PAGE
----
Presentation on theme: "THE HISTORY OF FINNISH CINEMA Jaakko Seppälä"— Presentation transcript:
THE HISTORY OF FINNISH CINEMA Jaakko Seppälä Jaakko.email@example.com
The Early Years First film screening in Finland 18.6.1896. First Finnish feature film: The Moonshiners (1907) Themes and characteristics of Finnish cinema: – Consumption of alcohol – Depictions of nature – Adaptations of domestic plays and literature – Strong female characters Many of the early films were rather local than national In 1916 filmmaking activities were forbidden by the Russian authorities. In these early years 25 fiction films were made and hundreds of short documentary-like films. Fictions films made in this era are considered lost.
Atelier Apollos landscape film
A Secret Command Behind the Inheritance (1914)
The Formative Years New production companies were being established in the late 1910s. – Among them Suomi-Filmi Oy Finnish film industry faced a crisis – Film was not recognised as art (heavy taxes) – Civil war had divided Finnish people in two – Hollywood films dominated national markets Companies began to produce distinctively national films. Finnish rural films proved audience favourites.
The Burglary (1926)
Sound Film Synchronised sound films have been made in Finland since 1931. Spoken native tongue became an important attraction. In 1937 an average domestic film made seven times as much money as an average imported film. Oy Suomen Filmiteollisuus was established in 1933 and it began to compete with Suomi-Filmi Oy. New genres and film cycles: – Military farces – Logroller films – Modern city comedies – Historical patriotic dramas
Popular Themes in Hard Times The Winter War (1939–1940) The Continuation War (1941–1944) Finnish film industry was doing well. – People craved for escapist entertainment. Every new Finnish film was seen by 10% of the entire population. New film cycle: elaborate costume Films – Romantic fantasies set in the 19 th century Biggest stars: Tauno Palo and Ansa Ikonen
Tauno Palo and Ansa Ikonen
The End of the Studio Era Problem films as representatives of the post-war era sentiments – These were also known as syphilis films 1950s started with an ascending economic curve for the Finnish film industry. Remakes of old favourites, detective films and ballad films (Finnish musicals) The biggest success: The Unknown Soldier (1955) – The film was seen by 2 700 000 spectators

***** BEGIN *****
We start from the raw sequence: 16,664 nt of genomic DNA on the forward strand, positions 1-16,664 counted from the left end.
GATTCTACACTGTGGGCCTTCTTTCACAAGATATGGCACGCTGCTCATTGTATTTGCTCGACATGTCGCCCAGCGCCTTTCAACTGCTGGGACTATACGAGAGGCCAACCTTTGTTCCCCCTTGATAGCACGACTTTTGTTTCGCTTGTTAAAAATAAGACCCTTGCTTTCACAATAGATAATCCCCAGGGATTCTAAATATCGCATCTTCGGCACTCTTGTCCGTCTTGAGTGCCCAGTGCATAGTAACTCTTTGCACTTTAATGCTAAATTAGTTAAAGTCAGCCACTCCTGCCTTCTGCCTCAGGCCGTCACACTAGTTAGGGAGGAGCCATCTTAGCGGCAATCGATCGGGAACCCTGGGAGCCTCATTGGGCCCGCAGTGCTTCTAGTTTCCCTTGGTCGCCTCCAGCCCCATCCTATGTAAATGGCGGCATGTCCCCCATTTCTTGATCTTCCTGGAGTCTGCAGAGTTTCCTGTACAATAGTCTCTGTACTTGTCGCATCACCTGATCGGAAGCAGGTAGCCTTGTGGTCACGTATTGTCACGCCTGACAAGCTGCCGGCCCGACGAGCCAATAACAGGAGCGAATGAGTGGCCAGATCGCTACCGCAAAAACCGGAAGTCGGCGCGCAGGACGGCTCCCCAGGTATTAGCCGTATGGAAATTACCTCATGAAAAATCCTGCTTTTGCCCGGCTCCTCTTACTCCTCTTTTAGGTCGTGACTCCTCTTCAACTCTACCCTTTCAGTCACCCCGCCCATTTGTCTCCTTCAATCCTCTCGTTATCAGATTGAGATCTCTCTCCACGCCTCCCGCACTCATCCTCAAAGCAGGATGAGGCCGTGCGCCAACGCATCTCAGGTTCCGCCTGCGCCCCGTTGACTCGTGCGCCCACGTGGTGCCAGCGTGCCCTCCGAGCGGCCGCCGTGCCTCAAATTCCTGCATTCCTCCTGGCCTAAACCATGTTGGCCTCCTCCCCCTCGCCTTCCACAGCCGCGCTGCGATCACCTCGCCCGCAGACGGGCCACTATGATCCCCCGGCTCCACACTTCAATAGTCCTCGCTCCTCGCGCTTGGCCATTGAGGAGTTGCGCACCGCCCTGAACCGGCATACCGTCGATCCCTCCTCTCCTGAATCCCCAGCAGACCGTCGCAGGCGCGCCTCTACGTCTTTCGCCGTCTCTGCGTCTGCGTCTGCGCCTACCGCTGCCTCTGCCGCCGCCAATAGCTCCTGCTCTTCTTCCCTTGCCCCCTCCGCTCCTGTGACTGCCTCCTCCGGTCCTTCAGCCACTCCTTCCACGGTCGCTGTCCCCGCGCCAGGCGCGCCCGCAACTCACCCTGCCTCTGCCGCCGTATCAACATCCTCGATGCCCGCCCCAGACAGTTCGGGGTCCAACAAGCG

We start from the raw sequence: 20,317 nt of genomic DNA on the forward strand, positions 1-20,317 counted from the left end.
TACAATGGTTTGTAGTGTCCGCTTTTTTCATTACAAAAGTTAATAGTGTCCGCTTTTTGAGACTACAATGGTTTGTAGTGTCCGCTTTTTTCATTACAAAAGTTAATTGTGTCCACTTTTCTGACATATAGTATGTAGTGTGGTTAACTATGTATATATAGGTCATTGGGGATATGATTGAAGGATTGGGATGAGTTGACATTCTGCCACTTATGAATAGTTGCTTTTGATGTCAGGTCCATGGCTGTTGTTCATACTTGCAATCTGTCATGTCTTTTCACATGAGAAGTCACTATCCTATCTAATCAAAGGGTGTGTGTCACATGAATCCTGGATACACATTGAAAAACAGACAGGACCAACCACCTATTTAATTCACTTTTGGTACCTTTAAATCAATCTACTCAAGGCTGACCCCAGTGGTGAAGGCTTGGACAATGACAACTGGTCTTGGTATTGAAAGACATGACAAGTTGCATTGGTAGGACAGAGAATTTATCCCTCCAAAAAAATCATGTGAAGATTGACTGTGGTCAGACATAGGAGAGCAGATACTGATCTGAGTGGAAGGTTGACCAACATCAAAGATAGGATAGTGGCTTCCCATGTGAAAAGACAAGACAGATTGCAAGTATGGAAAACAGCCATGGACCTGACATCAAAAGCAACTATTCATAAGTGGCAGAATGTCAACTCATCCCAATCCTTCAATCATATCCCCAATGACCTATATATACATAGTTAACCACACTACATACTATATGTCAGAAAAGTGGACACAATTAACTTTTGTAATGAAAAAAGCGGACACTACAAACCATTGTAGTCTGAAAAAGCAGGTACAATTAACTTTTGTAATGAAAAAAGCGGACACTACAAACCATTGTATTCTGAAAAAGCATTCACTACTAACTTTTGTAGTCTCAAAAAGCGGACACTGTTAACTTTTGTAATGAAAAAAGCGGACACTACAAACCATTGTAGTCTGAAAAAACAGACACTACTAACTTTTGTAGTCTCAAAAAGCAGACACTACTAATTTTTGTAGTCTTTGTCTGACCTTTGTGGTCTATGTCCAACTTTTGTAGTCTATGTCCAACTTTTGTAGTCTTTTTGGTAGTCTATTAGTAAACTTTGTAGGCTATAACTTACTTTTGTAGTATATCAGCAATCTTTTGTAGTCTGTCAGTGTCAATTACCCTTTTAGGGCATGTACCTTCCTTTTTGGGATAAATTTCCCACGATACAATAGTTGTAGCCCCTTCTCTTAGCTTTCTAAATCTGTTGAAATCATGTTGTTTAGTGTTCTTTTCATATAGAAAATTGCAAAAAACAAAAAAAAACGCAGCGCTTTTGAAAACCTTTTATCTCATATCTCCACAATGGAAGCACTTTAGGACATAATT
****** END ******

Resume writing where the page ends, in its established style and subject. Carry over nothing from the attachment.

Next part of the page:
The Unknown Soldier (Laine, 1955)
Changing values Finnish cinema faced a crisis in the late 1950s and it deepened in the 1960s. Big production companies suffered the most. New generation of film critics began to criticise the trends and style of the old Finnish cinema. – There was a demand for art cinema. The 1960s saw the birth of new kind of Finnish cinema. – Finnish new wave was influenced by European art cinemas. New films failed to attract large audiences. Uuno Turhapuro -comedies were smash hits.
Skin (Niskanen, 1966)
Vesa-Matti Loiri as Uuno Turhapuro Numbscull Emptybrook
Contemporary Finnish Cinema Finnish cinema suffered from lack of spectators throughout the 60s, 70s and 80s. The new wave was short lived. Aki and Mika Kaurismäki began their careers in the early 1980s. – Films were favourably received at film festivals. Boom years 1999 and 2000 – Old genres and representations of past became popular once again (now treated with nostalgia). Internationality mixed with Finnishness – Car chases in Helsinki, Kung-fu in Finnish forests etc.
Lordi – new national hero?
Introductions to Finnish cinema Tytti Soila, Finland in Tytti Soila, Astrid Söderbergh Widding and Gunnar Iversen, Nordic National Cinemas (London: Routledge, 1998), pp. 31-95. Pietari Kääpä (ed.), Directory of World Cinema: Finland (Bristol: Intellect, 2012) Peter Cowie, Finnish Cinema (Helsinki: Suomen Elokuvasäätiö, 1990).